We are very ambivalent when it comes to change. We constantly ask our surrounding environment (spouse, colleagues, children, politicians, bosses, etc.) to change. But as soon as this very environment asks us to, we become “resistant”, our defense mechanisms kick in, we argue in order to maintain status quo. We are used to our “routines” and it is hard for us to get out of them. This change subjects us to stress, reviving from the depths of the reptilian brain a sense of insecurity, which pushes us to mobilize our strengths to fight the menace and ensure our survival.
Change forces us to see a new way of doing, to adapt, to adopt new circumstances and conditions.
It’s clear that any organization/team/individual which wishes to impose change has the responsibility of implementing an efficient change process.
- Every change process relies on a legitimate diagnostic, based on the answer to the questions “Why change?”.
- Then follows a strategy set-up which leads, lists and defines the desired actions. It answers the question “What to change and how should it be done?” and helps eliminate uncertainty and ambiguity created by the change.
- The strategy is followed by the application phase, which covers the transition from the present situation to the desired situation. It includes two steps: the disintegration of the existent habits and the reconstruction of new ones. At this stage, the familiar markers tend to disappear, and the new ones remain to be defined and concretized.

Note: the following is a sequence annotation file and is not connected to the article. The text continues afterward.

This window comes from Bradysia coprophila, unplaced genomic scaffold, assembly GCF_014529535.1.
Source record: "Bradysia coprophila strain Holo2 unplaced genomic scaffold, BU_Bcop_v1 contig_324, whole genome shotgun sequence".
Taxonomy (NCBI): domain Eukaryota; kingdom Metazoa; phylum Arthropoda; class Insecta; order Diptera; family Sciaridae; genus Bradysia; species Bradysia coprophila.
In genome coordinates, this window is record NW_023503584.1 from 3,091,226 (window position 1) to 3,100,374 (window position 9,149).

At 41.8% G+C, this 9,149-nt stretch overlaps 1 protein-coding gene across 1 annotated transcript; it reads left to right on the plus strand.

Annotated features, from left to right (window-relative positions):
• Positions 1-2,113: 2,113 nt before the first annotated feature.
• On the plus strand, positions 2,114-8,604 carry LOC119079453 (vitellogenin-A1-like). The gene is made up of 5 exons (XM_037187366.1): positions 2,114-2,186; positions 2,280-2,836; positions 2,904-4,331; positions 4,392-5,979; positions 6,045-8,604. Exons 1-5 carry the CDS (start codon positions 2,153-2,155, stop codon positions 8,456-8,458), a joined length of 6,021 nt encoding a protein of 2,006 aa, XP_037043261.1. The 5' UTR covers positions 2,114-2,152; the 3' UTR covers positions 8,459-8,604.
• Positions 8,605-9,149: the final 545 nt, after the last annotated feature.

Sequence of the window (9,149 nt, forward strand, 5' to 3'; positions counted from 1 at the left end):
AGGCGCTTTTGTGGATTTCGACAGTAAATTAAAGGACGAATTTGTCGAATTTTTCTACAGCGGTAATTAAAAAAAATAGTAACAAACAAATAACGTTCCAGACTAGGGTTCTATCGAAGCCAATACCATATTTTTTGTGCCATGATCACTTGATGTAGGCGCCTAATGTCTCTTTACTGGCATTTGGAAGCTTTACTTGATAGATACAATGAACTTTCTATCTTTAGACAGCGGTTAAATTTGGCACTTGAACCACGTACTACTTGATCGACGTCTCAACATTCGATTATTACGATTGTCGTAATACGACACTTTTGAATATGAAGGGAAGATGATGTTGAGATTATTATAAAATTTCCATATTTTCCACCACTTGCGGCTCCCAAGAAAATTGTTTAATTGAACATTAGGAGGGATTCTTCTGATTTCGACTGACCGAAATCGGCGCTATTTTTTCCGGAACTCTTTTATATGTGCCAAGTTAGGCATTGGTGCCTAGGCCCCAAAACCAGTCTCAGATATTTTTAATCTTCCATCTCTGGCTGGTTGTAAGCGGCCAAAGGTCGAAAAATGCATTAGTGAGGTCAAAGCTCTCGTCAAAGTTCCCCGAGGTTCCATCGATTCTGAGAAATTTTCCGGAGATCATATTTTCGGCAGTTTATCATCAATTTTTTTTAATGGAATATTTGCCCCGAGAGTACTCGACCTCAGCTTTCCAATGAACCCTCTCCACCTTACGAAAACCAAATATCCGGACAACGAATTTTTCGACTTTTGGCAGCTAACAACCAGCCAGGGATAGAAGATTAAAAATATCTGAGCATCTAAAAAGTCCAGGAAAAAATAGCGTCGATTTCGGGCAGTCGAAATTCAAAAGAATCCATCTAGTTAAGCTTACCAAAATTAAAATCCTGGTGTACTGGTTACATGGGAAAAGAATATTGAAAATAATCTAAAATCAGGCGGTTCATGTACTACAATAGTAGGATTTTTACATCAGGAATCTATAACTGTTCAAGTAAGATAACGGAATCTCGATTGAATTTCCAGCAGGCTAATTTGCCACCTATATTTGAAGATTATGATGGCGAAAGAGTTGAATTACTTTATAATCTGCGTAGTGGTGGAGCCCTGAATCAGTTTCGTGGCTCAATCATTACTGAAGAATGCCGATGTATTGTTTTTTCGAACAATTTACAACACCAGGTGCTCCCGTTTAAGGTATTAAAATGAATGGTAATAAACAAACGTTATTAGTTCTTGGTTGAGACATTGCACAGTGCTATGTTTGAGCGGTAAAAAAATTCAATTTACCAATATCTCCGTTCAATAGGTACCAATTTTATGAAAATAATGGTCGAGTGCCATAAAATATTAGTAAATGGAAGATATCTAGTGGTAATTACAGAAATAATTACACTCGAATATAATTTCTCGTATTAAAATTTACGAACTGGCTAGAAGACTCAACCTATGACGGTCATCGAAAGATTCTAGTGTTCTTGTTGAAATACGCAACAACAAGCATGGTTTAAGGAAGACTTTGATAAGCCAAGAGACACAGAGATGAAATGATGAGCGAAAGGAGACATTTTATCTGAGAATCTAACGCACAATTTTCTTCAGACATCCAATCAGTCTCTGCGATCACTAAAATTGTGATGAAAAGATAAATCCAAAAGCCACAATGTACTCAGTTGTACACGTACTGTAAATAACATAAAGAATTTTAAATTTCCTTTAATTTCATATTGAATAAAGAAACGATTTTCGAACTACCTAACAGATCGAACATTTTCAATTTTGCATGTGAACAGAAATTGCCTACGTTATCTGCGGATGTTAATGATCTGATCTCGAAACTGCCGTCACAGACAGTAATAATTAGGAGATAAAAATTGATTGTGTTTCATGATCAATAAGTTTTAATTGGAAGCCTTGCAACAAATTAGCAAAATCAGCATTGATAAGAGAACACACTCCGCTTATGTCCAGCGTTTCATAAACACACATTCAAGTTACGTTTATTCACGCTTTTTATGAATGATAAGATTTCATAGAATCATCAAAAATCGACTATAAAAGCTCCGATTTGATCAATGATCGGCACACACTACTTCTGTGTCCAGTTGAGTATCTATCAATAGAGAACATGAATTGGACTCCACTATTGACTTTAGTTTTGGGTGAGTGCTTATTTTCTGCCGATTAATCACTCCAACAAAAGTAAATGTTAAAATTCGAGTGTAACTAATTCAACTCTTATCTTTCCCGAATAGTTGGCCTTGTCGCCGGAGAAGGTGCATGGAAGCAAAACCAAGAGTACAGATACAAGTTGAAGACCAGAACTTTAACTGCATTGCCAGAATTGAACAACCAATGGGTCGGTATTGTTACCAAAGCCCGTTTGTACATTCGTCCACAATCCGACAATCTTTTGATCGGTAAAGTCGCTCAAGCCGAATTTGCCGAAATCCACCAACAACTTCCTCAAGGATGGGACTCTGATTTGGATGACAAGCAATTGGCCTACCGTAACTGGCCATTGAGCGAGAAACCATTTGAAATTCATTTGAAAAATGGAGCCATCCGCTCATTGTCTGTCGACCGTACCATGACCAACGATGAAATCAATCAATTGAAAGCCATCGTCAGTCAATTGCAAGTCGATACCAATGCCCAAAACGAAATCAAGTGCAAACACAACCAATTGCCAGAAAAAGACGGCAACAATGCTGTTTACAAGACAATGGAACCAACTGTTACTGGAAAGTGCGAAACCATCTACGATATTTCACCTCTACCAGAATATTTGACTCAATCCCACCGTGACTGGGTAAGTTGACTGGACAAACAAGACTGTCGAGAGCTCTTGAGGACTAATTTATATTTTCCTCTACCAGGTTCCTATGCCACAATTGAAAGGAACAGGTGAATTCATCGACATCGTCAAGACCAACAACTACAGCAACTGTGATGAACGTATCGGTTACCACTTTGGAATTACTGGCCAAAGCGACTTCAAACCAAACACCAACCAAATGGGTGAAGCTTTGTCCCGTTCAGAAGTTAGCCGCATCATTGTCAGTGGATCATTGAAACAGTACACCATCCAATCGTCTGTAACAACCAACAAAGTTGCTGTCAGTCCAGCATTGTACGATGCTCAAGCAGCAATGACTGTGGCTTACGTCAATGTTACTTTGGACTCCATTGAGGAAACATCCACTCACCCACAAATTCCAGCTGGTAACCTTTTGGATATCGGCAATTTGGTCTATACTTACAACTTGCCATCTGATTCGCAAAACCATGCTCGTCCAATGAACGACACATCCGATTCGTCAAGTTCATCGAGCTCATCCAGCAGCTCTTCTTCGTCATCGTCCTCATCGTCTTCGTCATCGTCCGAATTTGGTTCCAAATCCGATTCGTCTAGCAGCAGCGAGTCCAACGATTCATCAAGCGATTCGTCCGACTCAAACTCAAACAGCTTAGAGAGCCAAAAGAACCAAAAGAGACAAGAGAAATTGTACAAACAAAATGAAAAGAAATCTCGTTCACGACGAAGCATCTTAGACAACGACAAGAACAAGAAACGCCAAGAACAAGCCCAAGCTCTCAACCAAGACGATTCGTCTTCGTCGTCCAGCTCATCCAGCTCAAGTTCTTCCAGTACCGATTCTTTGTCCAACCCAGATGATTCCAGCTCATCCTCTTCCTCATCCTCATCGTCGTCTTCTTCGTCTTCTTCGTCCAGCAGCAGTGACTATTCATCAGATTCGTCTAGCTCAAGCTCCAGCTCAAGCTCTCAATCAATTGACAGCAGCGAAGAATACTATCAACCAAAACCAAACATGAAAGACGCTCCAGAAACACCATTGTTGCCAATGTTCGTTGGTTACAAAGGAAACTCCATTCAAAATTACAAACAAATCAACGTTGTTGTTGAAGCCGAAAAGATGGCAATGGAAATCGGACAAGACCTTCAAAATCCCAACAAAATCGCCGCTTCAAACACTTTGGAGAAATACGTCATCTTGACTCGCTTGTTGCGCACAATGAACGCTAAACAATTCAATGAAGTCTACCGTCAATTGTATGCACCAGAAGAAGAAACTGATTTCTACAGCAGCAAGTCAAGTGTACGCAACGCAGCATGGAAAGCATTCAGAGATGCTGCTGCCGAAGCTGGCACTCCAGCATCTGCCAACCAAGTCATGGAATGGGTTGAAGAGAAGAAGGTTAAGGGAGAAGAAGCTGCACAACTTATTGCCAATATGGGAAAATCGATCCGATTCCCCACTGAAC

- Finally comes the execution phase where we get up-to-speed. We now refer to the phenomenon as the operating procedure rather than change.
However, even the best of processes cannot guarantee success. It will be necessary that every individual involved with the change own up to it for the change to be successful. Owning up to change is essentially an individual development affair. It relies just as much, if not more, on the perceptions coming from the individuals living the change than the reality of the current situation.
The same change can provoke very different reactions from one individual to another, based on the perception they have of it. Every change processed as a problem will operate under suffering.